"Why have you forsaken me?"

Artist: Edvard Munch Source: WikiPaintings Is all this really necessary? This cross? This consequence borne by Christ?

“My God, My God, why have you forsaken me?”

Things are not that bad. Are they?

We can only grasp a fraction Of the immense weight Crashing down upon Jesus That day.

The unimaginable burden Of not only our individual misdeeds Or our personal omissions, But the iniquities And atrocities Of generation upon generation upon generation. The entirety of wickedness Since evil invaded the world.

The sin of human history Creating a distance beyond our understanding.

“My God, my God, why have you forsaken me?”

Christ is forsaken. Dropped in the chasm Of overflowing corpses. The bodies of those who have been massacred. The hundreds murdered every day. Every day. For years stacked upon decades stacked upon centuries.

Christ is forsaken. Adrift in the gulf Of echoing wails. The cries of those sexually assaulted. Every two minutes. Over And over And over again. Shrieking in their violation and pain.

Christ is forsaken. Standing in the abyss Between oppressor and oppressed. Taking the beatings of the millions, Millions, Who have been And are And will be Imprisoned, exploited, and enslaved.

Christ is forsaken. Experiencing the void Of lost generations. Entire people groups wiped out When neighbor turns against neighbor When former friends slaughter one another As nations collapse into genocide.

It’s too much. It’s all too much.

Too much for us to hold. Too vast for us to grasp.

This is the great burden borne by Christ. Taking iniquities beyond imagination Upon the only shoulders broad enough to carry them And loving enough to be crushed by their weight.

From the chasm of evil, For the sake of humanity, Jesus cries out, “My God, my God, why have you forsaken me?”

This is another reflection I wrote for my church's Good Friday service. In honor of this day of waiting, as we sit in the waiting space before the resurrection, it feels appropriate to continue pondering Christ's death. I hope it helps you do that today.

hidden reality

Hidden reality As we drive through Indiana at night, red lights dot the landscape around us. It is strange. They are everywhere, and in seemingly well-spaced rows. I wonder what they could be.

An airport? Cell phone towers? An alien landing?

I would keep wondering, except that the answer suddenly pops into my head. Not because I can see what is behind the red lights, but because I remember driving this passage during the day.

Windmills. Gigantic windmills, which, during the day, are impossible to miss. They are white monstrosities dotting the landscape of otherwise serene farm fields. It is hard to believe that at night I can see nothing but the flashing red lights, warning airplanes of their existence.

I think we are often blind to things going on around us.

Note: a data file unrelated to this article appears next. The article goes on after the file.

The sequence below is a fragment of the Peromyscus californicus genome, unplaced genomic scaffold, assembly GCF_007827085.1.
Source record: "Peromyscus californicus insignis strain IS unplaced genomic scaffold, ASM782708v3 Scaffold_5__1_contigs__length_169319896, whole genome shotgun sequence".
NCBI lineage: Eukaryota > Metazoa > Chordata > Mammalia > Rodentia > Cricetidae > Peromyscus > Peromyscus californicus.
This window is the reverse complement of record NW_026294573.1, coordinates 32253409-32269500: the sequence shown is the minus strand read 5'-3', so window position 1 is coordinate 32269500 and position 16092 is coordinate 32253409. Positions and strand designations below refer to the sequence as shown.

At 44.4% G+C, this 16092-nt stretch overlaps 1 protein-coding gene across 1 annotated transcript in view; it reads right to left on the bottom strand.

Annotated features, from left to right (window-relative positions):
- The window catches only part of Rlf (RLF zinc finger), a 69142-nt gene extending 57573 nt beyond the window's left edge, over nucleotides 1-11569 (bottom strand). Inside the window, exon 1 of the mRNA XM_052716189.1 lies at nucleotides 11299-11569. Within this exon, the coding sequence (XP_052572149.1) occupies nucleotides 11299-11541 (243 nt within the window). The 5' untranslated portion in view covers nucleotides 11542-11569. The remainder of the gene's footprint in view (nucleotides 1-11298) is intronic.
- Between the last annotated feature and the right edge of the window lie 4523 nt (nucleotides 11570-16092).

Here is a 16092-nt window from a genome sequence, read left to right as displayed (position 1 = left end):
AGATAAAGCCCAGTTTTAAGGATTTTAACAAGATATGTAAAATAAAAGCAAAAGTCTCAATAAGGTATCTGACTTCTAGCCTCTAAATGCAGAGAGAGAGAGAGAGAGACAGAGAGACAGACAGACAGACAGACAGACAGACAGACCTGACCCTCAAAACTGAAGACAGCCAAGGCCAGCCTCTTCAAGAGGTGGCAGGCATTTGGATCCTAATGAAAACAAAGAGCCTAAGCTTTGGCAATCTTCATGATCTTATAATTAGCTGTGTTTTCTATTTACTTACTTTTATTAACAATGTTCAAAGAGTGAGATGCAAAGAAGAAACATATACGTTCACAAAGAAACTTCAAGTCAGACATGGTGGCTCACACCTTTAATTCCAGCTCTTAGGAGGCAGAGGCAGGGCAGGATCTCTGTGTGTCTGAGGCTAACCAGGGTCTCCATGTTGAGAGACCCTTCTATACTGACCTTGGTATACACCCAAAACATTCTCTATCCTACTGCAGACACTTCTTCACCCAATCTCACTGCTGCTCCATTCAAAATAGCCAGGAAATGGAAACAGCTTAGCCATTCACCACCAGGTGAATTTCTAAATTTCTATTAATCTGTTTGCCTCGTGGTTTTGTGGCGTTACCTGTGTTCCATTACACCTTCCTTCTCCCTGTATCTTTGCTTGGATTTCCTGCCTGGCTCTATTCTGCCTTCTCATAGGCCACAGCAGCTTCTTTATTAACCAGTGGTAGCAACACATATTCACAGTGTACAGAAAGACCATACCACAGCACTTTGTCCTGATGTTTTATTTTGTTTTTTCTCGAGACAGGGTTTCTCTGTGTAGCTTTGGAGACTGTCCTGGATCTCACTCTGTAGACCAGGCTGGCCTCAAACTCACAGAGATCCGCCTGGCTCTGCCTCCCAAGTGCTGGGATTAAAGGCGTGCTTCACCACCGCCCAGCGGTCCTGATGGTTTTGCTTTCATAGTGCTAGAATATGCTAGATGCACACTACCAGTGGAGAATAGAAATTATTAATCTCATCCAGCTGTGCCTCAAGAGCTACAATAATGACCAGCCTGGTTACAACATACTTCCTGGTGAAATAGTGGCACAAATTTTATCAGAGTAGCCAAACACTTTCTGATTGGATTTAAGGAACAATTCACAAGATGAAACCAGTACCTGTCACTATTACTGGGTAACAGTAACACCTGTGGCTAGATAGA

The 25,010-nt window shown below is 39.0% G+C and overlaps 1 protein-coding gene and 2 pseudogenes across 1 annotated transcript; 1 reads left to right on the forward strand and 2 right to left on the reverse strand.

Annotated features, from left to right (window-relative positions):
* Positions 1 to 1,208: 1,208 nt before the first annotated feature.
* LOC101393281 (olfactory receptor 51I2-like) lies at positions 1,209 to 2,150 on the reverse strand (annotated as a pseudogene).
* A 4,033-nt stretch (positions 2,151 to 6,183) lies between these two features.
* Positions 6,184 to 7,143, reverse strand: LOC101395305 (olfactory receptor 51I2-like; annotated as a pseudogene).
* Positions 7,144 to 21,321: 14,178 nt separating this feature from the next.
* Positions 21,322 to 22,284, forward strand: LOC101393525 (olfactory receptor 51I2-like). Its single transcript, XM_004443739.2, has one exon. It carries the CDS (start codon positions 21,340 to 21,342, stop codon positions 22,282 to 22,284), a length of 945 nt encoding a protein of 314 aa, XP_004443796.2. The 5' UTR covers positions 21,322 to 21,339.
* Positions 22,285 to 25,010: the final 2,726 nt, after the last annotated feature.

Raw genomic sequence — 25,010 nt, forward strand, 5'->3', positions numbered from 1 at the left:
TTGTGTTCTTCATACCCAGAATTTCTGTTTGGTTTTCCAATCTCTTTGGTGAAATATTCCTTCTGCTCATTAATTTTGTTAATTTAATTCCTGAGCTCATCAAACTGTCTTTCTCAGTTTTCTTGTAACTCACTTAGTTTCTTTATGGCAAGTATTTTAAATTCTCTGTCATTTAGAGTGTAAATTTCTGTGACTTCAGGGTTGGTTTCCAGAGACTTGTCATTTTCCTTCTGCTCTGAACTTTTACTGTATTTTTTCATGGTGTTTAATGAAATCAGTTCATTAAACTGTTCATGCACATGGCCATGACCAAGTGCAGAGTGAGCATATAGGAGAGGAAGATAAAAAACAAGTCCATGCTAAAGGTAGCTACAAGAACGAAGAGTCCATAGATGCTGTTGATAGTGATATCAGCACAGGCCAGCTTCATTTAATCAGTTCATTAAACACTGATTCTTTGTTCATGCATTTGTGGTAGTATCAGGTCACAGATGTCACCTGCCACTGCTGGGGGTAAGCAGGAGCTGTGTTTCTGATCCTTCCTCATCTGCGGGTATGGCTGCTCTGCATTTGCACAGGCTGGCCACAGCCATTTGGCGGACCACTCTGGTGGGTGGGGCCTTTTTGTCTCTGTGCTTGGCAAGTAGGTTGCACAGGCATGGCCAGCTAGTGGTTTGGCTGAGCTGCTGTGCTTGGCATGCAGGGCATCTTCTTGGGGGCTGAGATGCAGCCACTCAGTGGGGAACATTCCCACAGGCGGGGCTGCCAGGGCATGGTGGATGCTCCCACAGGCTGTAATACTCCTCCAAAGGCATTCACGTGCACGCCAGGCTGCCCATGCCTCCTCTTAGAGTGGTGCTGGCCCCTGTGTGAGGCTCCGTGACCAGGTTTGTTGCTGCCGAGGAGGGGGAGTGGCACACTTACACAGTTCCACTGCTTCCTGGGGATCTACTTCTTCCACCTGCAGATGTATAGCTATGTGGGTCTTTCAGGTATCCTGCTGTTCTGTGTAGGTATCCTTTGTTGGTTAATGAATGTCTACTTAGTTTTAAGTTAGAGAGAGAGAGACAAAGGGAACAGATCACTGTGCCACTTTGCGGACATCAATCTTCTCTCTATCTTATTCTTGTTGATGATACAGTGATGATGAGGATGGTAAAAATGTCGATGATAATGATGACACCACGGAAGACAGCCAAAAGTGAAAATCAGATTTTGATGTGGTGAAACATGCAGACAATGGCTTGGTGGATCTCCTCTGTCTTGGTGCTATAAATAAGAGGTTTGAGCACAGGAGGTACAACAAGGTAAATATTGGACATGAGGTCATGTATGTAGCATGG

There is a neat little story in 2 Kings 6. Elisha the prophet has been warning the king of Israel of the king of Aram’s plans to fight him. Outraged, the king of Aram sends his army to Dothan, where Elisha is staying, and surrounds the city.

When the servant of the man of God got up and went out early the next morning, an army with horses and chariots had surrounded the city. “Oh no, my lord! What shall we do?” the servant asked.

“Don’t be afraid,” the prophet answered. “Those who are with us are more than those who are with them.”

And Elisha prayed, “Open his eyes, LORD, so that he may see.” Then the LORD opened the servant’s eyes, and he looked and saw the hills full of horses and chariots of fire all around Elisha.

As the enemy came down toward him, Elisha prayed to the LORD, “Strike this army with blindness.” So he struck them with blindness, as Elisha had asked. – 2 Kings 6:15-18

In our culture, we are consistently pushed to trust in only what we can see and touch. But the Bible says that there is not only a material world, but a spiritual one. It tells us that there are forces at work all around us: forces of good and forces of evil. And pretending the spiritual world does not exist is as ridiculous as ignoring a field full of windmills.

Thankfully, God understands human weaknesses. He knows that though our reason is meant to support our faith, it sometimes works against it. So, just like the red lights placed on the windmills, He provides us with signs that there is more to this world than meets the eye.

There are signs of good forces at work. Prayers get answered. Miraculous healings occur. People are victorious over the sins that once ruled their lives. Generosity is witnessed even in difficult economic times.

There are also signs of the dark forces at work. The prevalence of depression. The brokenness of families. The destructive choices that have become social norms.

As we think about the good and evil forces all around us, we need not loose hope. Just like Elisha, we can remember that the One who is for us is stronger than what is against us.

If God is for us, who can be against us? He who did not spare his own Son, but gave him up for us all—how will he not also, along with him, graciously give us all things? … No, in all these things we are more than conquerors through him who loved us. For I am convinced that neither death nor life, neither angels nor demons, neither the present nor the future, nor any powers, neither height nor depth, nor anything else in all creation, will be able to separate us from the love of God that is in Christ Jesus our Lord. -Romans 8:31-32, 37-39